Hitting your 30s is great, but it also heralds in an unnerving time of change. Friendship groups splinter and reform under the guise of weddings, mortgages and babies. If you’re not at the stage of house-hunting or NCT classes, it can feel horribly like you’re being left behind. This, despite the fact that you’ve probably got bags more freedom and autonomy than your mate who’s just downgraded to a Ford C-Max (the family-friendly choice).

This is exactly the situation Flash Pack co-founder Radha Vyas found herself in, when she cast around for someone to join her on a trip to Cambodia a few years ago.

“I was single, in my thirties, completely tired of my job and desperate for a holiday,” she recalls. “I racked my brain and my Facebook account but the reality slowly sunk in, I had no one to travel with. All my friends were busy booking holidays to Devon and Maldives with their children or new husbands.”

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Radha eventually joined a group tour, but everyone was much younger than her. Her single status stood out for all the wrong reasons. An ice-breaker session where everyone introduced themselves was a particular sticking point. “I felt like I was at an AA meeting but instead of declaring an addiction, I had to declare that I was 32 and past it,” she says.

The single stigma

Radha is far from alone in feeling the way that she did. Over half of women and nearly half of men in the UK live alone, in a scene mirrored by the US, Japan and Australia.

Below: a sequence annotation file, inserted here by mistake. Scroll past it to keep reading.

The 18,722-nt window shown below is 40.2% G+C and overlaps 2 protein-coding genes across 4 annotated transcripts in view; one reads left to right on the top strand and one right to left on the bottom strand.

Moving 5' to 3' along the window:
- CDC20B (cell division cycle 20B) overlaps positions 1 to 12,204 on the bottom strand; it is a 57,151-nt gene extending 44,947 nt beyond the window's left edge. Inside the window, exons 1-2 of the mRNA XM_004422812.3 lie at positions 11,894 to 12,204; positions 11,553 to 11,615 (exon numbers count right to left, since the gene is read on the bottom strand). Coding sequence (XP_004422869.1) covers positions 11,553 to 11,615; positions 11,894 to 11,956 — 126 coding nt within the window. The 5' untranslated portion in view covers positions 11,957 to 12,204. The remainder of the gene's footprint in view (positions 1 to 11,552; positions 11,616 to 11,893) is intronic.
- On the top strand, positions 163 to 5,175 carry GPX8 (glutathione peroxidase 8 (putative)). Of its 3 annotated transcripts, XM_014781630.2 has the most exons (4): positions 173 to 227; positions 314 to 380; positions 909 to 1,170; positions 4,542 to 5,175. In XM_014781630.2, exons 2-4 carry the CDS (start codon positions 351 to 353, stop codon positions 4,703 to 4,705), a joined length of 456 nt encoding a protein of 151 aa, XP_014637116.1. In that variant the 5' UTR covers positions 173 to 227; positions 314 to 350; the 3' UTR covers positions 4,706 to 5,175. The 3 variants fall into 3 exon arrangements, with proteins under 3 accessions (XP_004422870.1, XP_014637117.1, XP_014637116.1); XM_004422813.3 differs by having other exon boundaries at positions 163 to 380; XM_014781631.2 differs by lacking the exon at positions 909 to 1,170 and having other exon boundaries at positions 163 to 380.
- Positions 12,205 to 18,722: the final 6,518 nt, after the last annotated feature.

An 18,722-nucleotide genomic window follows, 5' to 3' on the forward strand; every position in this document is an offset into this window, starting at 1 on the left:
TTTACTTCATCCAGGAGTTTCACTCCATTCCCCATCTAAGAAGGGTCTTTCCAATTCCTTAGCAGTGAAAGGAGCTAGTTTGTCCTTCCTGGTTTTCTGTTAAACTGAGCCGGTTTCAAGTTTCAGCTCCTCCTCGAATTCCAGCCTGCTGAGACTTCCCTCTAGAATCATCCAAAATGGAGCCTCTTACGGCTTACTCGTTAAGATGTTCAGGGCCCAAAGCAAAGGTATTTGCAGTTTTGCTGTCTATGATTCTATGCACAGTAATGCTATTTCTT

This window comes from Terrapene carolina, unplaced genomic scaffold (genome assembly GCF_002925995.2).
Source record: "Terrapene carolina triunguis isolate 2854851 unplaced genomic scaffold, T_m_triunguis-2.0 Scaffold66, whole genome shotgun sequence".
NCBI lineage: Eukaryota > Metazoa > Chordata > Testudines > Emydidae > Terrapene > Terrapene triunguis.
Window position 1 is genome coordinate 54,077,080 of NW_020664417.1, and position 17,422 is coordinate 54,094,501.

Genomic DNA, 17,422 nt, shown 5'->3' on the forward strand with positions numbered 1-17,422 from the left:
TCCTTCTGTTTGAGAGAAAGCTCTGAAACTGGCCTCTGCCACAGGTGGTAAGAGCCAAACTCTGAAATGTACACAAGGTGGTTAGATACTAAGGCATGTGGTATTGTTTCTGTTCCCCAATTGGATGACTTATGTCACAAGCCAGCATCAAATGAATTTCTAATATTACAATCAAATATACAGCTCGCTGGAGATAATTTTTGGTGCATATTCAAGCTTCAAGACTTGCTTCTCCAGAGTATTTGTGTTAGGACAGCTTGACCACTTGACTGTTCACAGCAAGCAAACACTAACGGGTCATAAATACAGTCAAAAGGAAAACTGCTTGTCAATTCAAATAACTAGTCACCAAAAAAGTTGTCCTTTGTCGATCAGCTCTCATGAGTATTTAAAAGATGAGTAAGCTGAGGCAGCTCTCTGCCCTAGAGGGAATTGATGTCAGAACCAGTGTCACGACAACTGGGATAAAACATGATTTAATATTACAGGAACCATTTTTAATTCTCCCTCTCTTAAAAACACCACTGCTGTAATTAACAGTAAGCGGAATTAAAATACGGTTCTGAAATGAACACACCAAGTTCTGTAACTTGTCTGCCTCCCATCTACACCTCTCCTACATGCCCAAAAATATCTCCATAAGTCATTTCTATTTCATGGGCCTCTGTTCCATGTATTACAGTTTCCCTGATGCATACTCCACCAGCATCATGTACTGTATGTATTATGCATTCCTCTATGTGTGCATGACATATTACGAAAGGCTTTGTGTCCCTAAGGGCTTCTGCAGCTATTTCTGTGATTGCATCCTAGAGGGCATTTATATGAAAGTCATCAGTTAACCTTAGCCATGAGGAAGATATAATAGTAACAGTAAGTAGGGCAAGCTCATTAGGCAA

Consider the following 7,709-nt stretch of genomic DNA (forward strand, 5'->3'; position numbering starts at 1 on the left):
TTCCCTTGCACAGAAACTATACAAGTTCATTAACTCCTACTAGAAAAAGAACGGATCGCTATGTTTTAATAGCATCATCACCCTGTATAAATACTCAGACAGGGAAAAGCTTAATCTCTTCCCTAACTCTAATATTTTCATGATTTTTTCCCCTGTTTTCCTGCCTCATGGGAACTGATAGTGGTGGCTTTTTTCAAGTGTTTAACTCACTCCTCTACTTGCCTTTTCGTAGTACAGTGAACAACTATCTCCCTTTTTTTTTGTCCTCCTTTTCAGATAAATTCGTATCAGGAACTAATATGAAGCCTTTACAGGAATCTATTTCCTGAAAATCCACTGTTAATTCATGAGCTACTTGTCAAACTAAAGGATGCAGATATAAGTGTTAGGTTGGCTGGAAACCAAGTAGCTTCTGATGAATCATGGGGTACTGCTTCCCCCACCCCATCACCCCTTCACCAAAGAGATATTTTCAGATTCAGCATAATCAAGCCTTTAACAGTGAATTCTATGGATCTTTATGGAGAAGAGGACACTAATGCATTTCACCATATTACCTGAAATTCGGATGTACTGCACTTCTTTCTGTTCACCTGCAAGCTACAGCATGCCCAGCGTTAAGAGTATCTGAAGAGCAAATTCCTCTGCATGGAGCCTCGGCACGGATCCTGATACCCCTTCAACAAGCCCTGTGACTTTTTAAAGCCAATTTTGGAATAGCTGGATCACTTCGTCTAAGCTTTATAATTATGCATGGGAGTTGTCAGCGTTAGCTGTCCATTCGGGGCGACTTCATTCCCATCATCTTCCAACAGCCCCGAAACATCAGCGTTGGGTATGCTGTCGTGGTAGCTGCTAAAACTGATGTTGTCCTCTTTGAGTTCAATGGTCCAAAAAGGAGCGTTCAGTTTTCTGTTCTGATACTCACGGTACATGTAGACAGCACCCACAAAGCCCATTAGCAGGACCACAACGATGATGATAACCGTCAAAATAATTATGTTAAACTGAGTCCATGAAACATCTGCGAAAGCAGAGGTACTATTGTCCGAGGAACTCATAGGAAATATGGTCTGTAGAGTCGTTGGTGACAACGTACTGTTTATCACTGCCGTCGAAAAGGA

A massive 75% of women and 65% of men in Britain haven’t even looked for a relationship in the past year, and the majority of these people say they’re happy being single.

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Yet still, we stick to a culturally conditioned script that “settling down” (whatever that means) is somehow better for you. People who are alone, we imagine, don’t actually *want* to be that way. They’re languishing in some sort of no-man’s land, and can only be rescued by a Disney-esque finale of the couple waltzing off into the sunset.


Never mind that the divorce rate is climbing all over the world, with one separation taking place every 13 seconds in the US, the home-place of Hollywood happy endings. We stick stubbornly to the dogma that Marriage Is Good and Babies Better Still.

The tonal relevance of Bridget Jones may have waned, but don’t be fooled. We live in a society where Facebook posts about rings and babies continue to hold far and away the strongest currency. Your beautifully filtered snap of the Ayeyarwady river at sunset doesn’t stand a chance.

Independent spirits


What we see on Facebook is a microcosm of our attitudes at large. As a demographic, single people are overlooked, or regarded as a little lost or lacking in life purpose.

It’s rubbish, of course. Single people may or may not have purpose, but either way, it’s not a reflection of their relationship status. If anything, being alone gives you greater outlet for self-growth and reflection than your shacked-up pals.